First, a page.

Today I have another little break from knitting stitch patterns for you, Shell Pattern Lace from a turn of the century hand written notebook. This knitted lace is very much like Kilgorie Edge, but with a much wider heading, and I think the differences make this version more elegant.
Fans of Knitting-and.com may already know that I have a real passion for knitted lace edgings, and I’ll be adding many more over the rest of this year and 2019.
Pineapple stitch looks particularly nice worked in a smooth yarn, although a very fine and subtle bouclé would make a very interesting fabric.
I hope you’ve enjoying my little knitted stitch pattern feature over the past few weeks. I have five stitches left in this series. If you’d like to be notified via email whenever I post a new stitch or pattern, you can sign up over on the left (if you’re on a desktop or laptop computer), or beneath this post on tablets or mobile. I never share anyone’s email address with any third parties and will only use it to notify you of new posts.
Today’s knitting stitch pattern is another knit and purl design with a masculine feel to it that I have dubbed “Diamond Stitch“. A completely reversible stitch, diamond stitch can be knit with a range of yarns for different effects. A smooth, crepe (or cabled) yarn will produce very distinct diamonds. Handspun 2 ply, or even a handspun novelty yarn would produce a softer look. A super light mohair on larger than normal needles would create quite an ethereal fabric.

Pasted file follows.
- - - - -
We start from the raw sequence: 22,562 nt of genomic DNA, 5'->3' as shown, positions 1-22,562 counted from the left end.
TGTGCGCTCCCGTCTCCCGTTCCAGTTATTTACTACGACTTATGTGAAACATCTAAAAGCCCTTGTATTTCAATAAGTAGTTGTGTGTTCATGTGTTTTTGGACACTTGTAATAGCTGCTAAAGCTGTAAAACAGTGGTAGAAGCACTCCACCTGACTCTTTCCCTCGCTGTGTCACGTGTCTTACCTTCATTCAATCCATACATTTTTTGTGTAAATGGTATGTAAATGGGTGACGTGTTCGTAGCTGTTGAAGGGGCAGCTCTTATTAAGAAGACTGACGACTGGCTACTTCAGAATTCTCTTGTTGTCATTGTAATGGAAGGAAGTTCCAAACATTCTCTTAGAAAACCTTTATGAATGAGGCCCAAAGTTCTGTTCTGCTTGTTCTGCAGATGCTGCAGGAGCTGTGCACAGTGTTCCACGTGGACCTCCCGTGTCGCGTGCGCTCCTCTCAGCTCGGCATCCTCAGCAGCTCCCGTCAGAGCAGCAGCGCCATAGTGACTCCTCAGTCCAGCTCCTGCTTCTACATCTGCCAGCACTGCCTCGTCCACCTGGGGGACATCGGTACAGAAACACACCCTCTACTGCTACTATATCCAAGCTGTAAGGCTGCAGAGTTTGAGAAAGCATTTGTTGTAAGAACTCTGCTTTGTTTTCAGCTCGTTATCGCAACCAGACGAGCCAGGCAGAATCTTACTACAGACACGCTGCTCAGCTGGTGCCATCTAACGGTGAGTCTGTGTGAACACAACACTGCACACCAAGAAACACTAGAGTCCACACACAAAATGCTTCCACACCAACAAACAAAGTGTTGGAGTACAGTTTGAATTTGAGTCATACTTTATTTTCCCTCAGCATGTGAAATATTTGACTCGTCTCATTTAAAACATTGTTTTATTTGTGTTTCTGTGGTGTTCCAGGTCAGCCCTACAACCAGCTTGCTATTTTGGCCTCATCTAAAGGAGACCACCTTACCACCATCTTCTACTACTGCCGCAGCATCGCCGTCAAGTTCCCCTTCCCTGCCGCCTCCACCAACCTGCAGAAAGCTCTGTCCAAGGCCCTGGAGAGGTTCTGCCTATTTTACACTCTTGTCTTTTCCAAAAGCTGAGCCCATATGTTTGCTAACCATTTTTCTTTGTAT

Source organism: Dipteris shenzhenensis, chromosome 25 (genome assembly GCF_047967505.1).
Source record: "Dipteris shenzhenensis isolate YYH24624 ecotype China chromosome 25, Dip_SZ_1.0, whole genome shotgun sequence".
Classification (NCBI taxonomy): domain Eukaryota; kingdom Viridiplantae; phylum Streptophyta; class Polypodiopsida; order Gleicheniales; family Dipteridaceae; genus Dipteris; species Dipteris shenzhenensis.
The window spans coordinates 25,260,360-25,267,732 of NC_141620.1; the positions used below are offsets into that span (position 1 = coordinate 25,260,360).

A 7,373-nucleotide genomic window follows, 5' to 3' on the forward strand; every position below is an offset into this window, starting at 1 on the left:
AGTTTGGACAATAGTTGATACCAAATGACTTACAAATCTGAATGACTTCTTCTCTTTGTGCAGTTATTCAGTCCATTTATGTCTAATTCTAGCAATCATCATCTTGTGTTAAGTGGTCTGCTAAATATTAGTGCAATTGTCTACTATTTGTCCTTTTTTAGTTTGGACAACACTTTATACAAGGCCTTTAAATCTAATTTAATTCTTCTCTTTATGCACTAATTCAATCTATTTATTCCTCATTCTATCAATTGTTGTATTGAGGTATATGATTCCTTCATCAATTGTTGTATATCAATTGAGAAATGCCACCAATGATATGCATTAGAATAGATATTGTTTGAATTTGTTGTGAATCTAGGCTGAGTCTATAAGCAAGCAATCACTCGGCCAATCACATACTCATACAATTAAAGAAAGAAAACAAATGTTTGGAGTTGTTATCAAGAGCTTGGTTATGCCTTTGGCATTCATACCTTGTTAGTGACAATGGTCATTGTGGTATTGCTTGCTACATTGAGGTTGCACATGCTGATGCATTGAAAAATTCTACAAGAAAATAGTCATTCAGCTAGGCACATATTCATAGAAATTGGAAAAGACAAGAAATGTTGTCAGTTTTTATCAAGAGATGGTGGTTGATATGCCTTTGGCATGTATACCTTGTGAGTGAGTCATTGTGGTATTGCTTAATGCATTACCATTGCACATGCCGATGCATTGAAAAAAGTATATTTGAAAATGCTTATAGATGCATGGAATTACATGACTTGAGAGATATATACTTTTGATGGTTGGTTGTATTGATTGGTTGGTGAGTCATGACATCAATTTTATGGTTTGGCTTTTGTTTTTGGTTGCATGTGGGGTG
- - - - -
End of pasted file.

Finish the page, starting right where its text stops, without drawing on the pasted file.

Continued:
Today’s free knitting stitch pattern is a combination of two classic patterns, feather and fan stitch and diamond lace.
Published in The Knitted Lace Pattern Book in the 1870’s, the original version of this pattern had a few inconsistencies common with patterns from that era. I’ve balanced the pattern with feather and fan at both sides, matched the decreases on the diamonds, modernised the language and included a chart.
Today’s stitch didn’t have a name other than “no 29”, so I have dubbed it “herringbone stitch” after the classic herringbone broken twill weave. I think this stitch has quite a masculine feel to it, making it a good stitch for men’s garments such as a sleeveless pullover, or a jazzy pair of calf high business socks.